‘Alalā, or Hawaiian crow, has been extinct in the wild since 2002, preserved only at the Keauhou and Maui Bird Conservation Centers managed by San Diego Zoo Global’s Hawai‘i Endangered Bird Conservation Program. The Pacific Islands Fish and Wildlife Office is working with the State of Hawai‘i Dept. of Land and Natural Resources Division of Forestry and Wildlife, and San Diego Zoo Global to establish a self-sustaining, wild population of ‘Alalā that fulfills its’ ecological and cultural roles in the forests of Hawai‘i.

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A New Approach to Recovery

In 2016, the ‘Alalā Working Group, a partnership coordinating the reintroduction, initiated a new strategy to return the birds to the forest. Biologists set out to incorporate the birdsÊ» personalities and group dynamics along with detailed habitat selection and an innovative approach to training the birds how to avoid predators.

 “Recovering threatened and endangered species is bigger than any one community or agency. It takes everyone working together. Together we can ensure a healthy future for not only the birds, but the forest ecosystem as a whole.”

                                                 - Michelle Bogardus, U.S. Fish and Wildlife Service Geographic Team Leader for Maui Nui and Hawai‘i Island.

About the ‘Alalā

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The ‘alalā is a medium-sized crow, 18 to 20 inches in length. The sexes are similar in color and size. The ‘Alalā is a duller black than its North American cousins, with brown-tinged wings, and the throat feathers are stiff with hairlike webs and grayish shafts. The bill and legs are black.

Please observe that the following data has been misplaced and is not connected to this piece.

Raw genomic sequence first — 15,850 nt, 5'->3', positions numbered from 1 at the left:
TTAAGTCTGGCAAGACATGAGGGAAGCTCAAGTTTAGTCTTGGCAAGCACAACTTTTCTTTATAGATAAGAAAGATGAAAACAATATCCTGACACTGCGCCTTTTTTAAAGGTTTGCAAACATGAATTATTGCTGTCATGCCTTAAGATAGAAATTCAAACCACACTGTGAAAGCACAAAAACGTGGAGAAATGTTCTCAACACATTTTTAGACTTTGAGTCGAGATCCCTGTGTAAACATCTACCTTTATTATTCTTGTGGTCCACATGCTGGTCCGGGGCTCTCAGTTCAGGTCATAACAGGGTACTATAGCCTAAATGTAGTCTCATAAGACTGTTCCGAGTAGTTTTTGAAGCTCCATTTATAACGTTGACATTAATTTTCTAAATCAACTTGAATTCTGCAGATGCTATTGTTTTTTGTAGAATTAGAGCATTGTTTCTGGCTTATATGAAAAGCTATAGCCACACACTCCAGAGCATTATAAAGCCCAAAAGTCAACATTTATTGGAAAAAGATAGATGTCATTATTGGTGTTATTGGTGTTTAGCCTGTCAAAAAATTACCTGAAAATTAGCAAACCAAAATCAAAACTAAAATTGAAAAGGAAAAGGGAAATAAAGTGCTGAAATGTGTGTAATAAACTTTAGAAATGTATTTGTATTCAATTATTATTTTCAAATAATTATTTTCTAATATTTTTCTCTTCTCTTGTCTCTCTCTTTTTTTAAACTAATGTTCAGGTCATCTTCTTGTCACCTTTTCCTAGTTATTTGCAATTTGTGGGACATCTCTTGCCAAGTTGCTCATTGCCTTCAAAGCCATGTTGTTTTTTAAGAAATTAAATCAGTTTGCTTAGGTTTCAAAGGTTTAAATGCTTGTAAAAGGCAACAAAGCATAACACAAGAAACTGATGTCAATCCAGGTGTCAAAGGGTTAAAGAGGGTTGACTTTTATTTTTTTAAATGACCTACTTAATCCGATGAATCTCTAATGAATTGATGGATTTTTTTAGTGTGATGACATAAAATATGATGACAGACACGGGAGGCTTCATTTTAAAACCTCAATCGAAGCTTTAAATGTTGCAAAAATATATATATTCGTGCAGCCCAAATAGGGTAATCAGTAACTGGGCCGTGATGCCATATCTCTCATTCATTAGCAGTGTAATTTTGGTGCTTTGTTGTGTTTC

Habitat & Behavior:
Endemic to the Big Island, this crow favored the upland forests between 3,000 to 6,000 feet in elevation on Hualalai and Mauna Loa. They were most often found in ‘ōhi‘a or ‘ōhi‘a-koa forests. The ‘alalā is omnivorous, preferring fruits of native trees and shrubs, but also eating insects, mice, and sometimes the nestlings of small birds.

Breeding usually occurs from March through July. The ‘Alalā lays one to five greenish-blue eggs, but only two survive. The family groups stay together until the young learn to fly and eat on their own. The ‘Alalā has a crow-like call: “cawk” or “ca-wak” but they also make many other sounds. Their vocalizations are more musical and varied than most other crows.

The ‘alalā’s natural predator is the ‘io (Hawaiian hawk). Chicks are very vulnerable to tree-climbing rats, and after they leave their nests, to cats, dogs, and mongooses.

Past & Present:
‘Alalā were once abundant in the lower forests of the western and southern sides of the island of Hawai‘i. Hunting, disease, predation by alien mammals, and loss of suitable habitat were all factors in the decline of the ‘Alalā. The last two wild ‘Alalā vanished from their territory in South Kona in 2002, but since 2016 The ‘Alalā Project has been releasing captive raised birds back into the forest.

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